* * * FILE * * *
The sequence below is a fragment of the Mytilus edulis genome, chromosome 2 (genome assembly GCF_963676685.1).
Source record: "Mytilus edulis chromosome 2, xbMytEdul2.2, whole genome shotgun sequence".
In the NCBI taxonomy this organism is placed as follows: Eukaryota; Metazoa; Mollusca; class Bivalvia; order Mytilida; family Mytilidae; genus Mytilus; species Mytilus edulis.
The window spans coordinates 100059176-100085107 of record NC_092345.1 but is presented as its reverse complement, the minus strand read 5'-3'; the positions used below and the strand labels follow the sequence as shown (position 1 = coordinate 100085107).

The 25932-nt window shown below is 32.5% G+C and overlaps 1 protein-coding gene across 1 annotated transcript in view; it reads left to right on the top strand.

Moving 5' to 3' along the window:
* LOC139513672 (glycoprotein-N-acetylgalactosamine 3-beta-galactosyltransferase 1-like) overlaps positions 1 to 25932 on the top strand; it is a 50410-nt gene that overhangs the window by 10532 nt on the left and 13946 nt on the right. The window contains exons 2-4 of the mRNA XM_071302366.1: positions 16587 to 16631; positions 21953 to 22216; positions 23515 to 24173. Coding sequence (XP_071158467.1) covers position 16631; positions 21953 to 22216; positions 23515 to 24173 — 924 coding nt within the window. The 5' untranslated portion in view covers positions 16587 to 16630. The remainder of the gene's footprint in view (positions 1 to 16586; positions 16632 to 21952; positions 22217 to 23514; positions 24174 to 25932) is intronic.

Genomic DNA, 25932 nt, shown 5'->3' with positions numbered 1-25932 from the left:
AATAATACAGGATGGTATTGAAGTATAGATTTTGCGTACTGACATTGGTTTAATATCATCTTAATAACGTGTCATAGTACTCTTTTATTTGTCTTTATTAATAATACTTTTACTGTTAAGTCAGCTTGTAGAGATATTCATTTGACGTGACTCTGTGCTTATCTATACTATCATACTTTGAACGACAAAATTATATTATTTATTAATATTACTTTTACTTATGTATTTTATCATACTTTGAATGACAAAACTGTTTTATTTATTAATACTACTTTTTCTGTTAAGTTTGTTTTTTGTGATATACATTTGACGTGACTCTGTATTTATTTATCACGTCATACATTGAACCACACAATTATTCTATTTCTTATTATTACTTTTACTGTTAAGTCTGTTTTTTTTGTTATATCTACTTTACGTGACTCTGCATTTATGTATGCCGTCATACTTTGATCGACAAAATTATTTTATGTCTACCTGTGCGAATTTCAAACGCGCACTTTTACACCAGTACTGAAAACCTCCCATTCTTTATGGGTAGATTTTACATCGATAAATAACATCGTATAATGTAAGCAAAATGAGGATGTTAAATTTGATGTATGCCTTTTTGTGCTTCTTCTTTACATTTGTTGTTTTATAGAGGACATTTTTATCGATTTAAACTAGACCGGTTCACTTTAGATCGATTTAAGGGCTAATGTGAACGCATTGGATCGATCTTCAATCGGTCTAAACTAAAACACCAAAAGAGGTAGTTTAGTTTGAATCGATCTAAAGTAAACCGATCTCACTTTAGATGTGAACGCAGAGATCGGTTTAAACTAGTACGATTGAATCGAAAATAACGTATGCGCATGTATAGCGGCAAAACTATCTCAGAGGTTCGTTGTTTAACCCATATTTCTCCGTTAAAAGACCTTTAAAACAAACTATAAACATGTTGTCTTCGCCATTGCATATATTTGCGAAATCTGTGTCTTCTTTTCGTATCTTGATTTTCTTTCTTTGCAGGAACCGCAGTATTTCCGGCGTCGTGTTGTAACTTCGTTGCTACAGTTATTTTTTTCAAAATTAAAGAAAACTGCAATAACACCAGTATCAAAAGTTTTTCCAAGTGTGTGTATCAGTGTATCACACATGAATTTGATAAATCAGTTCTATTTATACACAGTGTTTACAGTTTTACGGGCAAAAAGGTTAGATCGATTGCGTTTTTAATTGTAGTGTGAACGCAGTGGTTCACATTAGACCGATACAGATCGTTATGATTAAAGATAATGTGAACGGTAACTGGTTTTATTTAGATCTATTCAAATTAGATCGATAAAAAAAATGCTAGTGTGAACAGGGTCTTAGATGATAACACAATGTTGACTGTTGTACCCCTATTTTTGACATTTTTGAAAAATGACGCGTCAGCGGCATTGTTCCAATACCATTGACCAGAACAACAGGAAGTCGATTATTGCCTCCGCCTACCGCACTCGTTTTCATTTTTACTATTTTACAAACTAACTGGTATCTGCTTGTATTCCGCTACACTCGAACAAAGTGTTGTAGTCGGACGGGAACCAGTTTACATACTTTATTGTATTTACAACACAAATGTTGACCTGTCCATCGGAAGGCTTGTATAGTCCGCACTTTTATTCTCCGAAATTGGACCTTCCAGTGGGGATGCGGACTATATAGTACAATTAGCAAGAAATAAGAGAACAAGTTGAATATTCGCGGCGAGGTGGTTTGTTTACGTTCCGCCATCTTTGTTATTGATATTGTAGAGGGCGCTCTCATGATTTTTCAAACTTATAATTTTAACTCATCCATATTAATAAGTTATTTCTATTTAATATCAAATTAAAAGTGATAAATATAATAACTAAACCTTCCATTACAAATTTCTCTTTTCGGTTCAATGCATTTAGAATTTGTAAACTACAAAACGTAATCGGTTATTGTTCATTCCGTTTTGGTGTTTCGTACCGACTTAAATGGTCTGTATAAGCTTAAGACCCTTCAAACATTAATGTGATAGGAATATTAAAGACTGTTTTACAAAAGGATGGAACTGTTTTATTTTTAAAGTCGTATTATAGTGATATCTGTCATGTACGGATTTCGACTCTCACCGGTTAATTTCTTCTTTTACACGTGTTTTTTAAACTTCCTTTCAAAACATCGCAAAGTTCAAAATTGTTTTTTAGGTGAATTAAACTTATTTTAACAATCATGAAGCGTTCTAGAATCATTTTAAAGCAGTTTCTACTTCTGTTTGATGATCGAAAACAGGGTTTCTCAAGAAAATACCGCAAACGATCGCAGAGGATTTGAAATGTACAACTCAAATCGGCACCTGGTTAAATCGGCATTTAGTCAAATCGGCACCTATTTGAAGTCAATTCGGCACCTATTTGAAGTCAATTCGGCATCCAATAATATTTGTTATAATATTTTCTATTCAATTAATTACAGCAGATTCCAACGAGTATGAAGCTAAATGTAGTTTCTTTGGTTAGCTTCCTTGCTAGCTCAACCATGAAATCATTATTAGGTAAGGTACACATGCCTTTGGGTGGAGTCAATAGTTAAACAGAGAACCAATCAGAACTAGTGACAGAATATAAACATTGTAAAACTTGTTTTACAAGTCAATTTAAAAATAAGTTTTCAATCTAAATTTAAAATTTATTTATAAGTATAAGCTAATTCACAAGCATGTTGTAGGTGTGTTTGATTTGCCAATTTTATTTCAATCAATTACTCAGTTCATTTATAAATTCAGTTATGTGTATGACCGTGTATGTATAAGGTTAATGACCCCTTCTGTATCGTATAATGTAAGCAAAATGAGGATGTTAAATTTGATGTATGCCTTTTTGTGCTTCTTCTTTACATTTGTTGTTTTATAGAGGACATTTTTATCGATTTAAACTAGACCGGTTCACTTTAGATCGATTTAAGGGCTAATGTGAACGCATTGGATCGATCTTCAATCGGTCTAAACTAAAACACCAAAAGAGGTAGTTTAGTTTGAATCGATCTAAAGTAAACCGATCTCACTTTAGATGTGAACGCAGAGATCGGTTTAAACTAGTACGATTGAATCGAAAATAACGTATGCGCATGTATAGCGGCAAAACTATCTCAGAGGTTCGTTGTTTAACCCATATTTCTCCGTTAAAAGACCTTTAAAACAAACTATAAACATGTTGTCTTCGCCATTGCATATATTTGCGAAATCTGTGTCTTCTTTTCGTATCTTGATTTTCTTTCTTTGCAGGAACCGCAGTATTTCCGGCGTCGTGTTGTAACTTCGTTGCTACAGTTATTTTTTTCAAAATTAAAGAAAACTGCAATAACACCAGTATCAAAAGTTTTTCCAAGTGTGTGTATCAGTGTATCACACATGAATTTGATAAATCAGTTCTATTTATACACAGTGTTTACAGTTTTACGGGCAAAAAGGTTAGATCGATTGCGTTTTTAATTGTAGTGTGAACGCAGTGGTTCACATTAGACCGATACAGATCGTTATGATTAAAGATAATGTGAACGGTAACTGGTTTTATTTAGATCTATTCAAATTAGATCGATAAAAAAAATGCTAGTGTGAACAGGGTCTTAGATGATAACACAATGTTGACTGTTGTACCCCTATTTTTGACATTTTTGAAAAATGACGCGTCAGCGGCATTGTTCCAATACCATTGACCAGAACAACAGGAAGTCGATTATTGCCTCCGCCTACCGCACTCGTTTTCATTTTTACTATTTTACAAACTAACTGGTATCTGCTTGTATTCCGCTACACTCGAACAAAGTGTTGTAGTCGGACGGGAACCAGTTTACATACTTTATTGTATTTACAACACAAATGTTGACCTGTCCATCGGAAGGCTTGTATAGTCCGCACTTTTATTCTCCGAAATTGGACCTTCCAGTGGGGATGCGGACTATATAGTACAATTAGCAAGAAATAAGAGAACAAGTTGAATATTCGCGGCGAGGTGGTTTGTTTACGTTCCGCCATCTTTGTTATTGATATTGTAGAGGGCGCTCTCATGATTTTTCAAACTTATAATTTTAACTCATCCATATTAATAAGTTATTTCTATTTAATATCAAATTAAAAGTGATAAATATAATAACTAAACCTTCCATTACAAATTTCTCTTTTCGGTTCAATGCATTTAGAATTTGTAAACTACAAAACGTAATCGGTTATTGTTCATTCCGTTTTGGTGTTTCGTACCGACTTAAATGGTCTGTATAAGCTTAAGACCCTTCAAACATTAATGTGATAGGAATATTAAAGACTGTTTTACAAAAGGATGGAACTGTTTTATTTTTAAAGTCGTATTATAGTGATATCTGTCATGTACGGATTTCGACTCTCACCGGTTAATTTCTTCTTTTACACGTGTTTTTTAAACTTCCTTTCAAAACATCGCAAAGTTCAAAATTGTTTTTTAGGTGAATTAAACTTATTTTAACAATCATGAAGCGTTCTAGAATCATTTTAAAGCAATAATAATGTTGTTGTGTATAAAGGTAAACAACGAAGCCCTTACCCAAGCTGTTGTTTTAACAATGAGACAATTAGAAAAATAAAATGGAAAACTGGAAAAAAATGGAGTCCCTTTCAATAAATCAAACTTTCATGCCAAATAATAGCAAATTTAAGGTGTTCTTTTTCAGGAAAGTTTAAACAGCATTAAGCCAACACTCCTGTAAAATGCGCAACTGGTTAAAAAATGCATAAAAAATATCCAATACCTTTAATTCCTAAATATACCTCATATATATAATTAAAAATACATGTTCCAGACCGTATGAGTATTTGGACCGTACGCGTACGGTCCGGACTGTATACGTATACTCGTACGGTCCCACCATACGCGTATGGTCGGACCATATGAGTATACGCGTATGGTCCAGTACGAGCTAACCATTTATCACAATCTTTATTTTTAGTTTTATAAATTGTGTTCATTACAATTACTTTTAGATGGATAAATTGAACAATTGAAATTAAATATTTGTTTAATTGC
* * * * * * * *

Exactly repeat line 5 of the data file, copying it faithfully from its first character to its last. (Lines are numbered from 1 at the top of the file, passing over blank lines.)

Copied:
The 25932-nt window shown below is 32.5% G+C and overlaps 1 protein-coding gene across 1 annotated transcript in view; it reads left to right on the top strand.